Condoleezza Rice, former National Security Adviser and Secretary of State under George Bush, was recently confronted by Stanford students on the question of torture and her role in the authorization of the practice of waterboarding.
A very nervous and flustered Rice:
“I didn’t authorize anything. I conveyed the authorization of the administration to the agency [CIA] that they had policy authorization subject to the Justice Department’s clearance.” That was in July, 2002. Watch the 7 minute video.
Rice could have refused to authorize waterboarding and told her boss. That is if she thought that it was torture. However, she did authorize the CIA’s use of it, thereby becoming part of the process of validating this method of interrogation.
And to the question, Is waterboarding torture?, Rice replied:
“By definition, if it was authorized by the President, it didn’t violate our obligations under the Convention against Torture.”
All she had to say was that waterboarding is not torture but she didn’t. Her answer was a sign that she could not comfortably and logically defend waterboarding. So, in effect, what she said made no sense. Even PH.Ds have problems when cornered.
Or was she thinking about Richard Nixon’s response to charges that his actions were against the law back in the Watergate days:
“If the president does it, it’s not illegal.”
But she did not answer the question, is waterboarding torture.
The Associated Press notes that released memos (04/23/09) show “that Rice played a greater role than she admitted last fall in written testimony to the Senate Armed Services Committee.”
McClatchy: “The Director of Central Intelligence in the spring of 2003 sought a reaffirmation of the legality of the interrogation methods. Cheney, Rice, then-Attorney General John Ashcroft and White house counsel Alberto Gonzales were among those at a meeting where it was decided that the policies would continue.”
But, “Last fall, Rice acknowledged to the Senate Armed Services Committee ONLY that she had attended meetings where the CIA interrogation request was discussed. She said she did not recall details. Rice omitted her direct role in approving the program in her written statement to the committee.”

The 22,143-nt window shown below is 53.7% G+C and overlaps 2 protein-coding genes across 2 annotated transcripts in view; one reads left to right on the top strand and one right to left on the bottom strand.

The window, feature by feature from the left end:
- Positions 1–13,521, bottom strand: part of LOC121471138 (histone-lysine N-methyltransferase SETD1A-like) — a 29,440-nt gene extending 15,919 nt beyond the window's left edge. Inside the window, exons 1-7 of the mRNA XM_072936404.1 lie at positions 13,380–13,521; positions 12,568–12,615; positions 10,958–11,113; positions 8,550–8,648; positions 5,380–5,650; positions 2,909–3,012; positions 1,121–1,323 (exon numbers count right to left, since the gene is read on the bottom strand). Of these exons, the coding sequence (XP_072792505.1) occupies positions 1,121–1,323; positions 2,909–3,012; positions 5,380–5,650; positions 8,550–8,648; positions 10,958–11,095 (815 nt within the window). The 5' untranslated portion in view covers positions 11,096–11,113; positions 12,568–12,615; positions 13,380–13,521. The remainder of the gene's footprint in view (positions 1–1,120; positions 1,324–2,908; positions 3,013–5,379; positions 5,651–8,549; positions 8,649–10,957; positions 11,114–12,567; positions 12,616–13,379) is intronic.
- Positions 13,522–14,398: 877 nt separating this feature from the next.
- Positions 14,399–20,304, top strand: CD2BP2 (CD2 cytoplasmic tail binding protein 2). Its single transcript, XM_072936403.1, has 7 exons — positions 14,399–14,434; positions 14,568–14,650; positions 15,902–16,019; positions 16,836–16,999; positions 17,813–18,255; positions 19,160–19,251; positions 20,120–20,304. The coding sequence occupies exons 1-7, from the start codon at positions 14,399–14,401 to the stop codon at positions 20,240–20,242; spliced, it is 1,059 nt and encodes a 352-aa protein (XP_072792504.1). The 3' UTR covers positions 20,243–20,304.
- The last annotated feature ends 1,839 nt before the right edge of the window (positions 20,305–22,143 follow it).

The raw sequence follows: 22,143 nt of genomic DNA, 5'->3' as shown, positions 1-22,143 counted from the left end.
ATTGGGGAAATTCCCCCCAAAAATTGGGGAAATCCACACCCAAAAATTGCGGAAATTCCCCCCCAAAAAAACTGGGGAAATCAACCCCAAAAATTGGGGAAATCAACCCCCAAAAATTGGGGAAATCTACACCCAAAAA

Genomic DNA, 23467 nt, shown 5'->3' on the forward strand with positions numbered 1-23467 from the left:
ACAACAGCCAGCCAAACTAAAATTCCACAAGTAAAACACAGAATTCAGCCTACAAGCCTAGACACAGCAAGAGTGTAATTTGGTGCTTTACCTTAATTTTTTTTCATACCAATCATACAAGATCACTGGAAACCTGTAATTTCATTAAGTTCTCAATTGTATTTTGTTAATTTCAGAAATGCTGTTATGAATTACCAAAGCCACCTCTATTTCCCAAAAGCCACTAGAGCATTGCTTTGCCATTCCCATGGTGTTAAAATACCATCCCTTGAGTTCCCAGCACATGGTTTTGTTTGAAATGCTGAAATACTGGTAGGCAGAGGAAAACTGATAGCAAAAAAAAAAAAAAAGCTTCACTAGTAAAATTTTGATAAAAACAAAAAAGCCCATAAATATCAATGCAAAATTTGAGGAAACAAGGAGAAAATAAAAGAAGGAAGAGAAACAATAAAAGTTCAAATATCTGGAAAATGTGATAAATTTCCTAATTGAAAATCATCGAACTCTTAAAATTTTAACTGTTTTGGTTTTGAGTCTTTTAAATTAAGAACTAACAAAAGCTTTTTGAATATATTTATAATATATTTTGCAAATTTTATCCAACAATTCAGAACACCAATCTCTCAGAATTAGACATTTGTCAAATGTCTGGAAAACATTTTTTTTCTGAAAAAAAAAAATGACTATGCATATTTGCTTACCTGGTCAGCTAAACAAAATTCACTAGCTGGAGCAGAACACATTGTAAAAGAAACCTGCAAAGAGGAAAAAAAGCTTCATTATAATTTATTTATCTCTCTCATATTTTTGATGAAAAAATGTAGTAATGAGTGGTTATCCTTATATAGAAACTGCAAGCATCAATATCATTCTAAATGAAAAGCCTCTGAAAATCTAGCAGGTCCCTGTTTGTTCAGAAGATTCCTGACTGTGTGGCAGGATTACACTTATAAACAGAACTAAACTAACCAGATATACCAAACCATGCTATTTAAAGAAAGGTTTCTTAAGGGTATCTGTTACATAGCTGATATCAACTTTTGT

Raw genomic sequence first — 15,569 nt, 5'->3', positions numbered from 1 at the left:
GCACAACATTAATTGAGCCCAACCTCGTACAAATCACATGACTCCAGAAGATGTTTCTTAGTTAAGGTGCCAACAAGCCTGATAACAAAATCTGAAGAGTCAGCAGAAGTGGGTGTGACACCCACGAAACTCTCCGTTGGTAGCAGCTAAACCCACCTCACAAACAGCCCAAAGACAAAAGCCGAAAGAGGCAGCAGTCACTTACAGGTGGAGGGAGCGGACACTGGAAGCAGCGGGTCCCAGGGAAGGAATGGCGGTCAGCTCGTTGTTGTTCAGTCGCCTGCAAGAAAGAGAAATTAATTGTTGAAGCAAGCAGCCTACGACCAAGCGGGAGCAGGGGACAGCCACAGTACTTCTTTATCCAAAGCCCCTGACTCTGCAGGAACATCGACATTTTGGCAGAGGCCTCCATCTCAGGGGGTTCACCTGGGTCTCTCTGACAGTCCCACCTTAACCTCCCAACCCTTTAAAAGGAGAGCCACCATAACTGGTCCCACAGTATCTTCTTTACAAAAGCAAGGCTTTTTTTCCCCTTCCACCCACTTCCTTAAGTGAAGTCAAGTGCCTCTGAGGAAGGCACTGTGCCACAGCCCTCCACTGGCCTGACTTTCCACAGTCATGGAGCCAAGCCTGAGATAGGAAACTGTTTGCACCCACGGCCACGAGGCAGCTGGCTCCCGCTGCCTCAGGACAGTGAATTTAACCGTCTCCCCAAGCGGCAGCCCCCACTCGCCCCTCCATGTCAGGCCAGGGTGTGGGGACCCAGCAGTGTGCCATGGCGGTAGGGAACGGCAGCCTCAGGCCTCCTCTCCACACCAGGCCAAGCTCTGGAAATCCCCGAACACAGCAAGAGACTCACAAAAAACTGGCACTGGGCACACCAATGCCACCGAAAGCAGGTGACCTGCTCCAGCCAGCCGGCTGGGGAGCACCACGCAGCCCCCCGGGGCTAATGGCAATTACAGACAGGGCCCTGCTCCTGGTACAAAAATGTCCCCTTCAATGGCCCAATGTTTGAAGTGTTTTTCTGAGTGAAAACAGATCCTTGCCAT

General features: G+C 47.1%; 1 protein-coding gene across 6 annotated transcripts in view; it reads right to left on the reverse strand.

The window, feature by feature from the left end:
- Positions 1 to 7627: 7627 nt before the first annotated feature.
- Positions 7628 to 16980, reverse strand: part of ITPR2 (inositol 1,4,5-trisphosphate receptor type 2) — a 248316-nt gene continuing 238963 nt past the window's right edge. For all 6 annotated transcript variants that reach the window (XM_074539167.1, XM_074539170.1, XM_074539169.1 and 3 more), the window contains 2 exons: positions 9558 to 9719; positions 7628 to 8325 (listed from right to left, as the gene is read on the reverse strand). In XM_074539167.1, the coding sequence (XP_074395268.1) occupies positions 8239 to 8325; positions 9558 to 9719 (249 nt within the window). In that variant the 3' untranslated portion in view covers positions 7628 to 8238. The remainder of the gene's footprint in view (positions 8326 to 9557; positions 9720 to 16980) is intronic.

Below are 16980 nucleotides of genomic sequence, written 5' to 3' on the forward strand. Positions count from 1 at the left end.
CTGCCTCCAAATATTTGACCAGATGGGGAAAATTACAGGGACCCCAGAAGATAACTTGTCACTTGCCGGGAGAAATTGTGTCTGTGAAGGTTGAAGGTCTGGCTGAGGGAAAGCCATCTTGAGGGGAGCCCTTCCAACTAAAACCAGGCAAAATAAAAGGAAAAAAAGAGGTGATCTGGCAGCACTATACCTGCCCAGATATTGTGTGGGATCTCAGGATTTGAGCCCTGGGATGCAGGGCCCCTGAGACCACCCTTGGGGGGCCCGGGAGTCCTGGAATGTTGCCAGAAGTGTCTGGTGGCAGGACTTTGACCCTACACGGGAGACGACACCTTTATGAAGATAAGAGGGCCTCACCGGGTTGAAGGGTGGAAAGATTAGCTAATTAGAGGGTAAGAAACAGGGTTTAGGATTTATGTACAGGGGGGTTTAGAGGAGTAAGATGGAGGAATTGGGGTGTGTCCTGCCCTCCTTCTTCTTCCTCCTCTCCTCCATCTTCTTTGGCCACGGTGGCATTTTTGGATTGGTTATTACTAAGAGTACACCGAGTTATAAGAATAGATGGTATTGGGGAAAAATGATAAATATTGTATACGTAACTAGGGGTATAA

“Days after Rice gave Tenet the nod, the Justice Department approved the use of waterboarding in a top secret Aug. 1 memo. Zubaydah underwent waterboarding at least 83 times in August 2002.
There is a history in which the United States government has taken action against those who used waterboarding for interrogation:
A few examples from The Trial of a Waterboarder:
“During the Spanish-American War, a U.S. solder, Major Edwin Glenn, was suspended from command for one month and fined $50 for using “the water cure”. In his review, the Army judge advocate said the charges constituted ‘resort to torture with a view to extort a confession”. He recommended disapproval because ‘the United States cannot afford to sanction the addition of torture.”
“After World War II a war crimes tribunal “charged a Japanese officer, Yukio Asano, with war crimes for waterboarding a U.S. civilian.” His sentence-15 years of hard labor.
“On the front page of the Jan. 21, 1968 issue of The Washington Post, a photo showed ‘a U.S. soldier supervising the waterboarding of a captured North Vietnamese soldier. The caption said the technique induced “a flooding sense of suffocation and drowning, meant to make him talk.” The Army investigated and gave the soldier a court martial two months later.
I hope Dr. Rice can utilize the many resources at her disposal to find the answer to the question about whether or not waterboarding is torture. Just remember that “I was just following orders” was rejected as an excuse some time ago.